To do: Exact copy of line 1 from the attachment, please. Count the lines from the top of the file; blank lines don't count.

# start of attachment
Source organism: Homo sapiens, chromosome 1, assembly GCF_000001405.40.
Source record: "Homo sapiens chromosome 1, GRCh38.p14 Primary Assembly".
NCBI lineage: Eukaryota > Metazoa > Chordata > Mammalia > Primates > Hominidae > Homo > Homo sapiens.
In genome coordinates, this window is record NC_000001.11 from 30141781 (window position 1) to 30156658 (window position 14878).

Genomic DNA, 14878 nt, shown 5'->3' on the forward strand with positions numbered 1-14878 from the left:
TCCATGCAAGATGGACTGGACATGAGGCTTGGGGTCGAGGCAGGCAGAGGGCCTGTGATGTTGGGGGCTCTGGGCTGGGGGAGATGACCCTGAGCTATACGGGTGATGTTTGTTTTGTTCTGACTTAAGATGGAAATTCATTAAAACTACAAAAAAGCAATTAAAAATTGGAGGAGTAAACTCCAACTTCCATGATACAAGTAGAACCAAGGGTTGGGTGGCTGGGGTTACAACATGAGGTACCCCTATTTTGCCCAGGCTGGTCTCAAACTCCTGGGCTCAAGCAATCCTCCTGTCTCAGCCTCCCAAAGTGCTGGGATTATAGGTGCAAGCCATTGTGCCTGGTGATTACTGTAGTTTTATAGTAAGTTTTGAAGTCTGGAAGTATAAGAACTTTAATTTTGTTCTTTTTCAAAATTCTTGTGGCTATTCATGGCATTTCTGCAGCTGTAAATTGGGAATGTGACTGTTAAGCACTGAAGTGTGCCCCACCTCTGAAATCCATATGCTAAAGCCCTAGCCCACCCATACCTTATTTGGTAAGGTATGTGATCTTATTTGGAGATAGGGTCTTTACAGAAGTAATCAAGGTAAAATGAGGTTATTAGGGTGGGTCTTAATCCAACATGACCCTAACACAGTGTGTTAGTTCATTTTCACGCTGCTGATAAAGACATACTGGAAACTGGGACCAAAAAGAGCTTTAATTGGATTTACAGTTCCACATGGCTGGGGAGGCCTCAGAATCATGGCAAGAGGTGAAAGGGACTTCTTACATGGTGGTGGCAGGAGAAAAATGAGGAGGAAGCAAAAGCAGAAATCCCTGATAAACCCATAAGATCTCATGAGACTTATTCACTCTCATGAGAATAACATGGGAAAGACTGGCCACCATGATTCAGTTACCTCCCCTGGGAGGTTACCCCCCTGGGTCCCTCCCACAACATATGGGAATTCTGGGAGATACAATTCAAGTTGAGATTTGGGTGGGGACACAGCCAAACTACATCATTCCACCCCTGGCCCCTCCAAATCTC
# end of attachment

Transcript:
Source organism: Homo sapiens, chromosome 1, assembly GCF_000001405.40.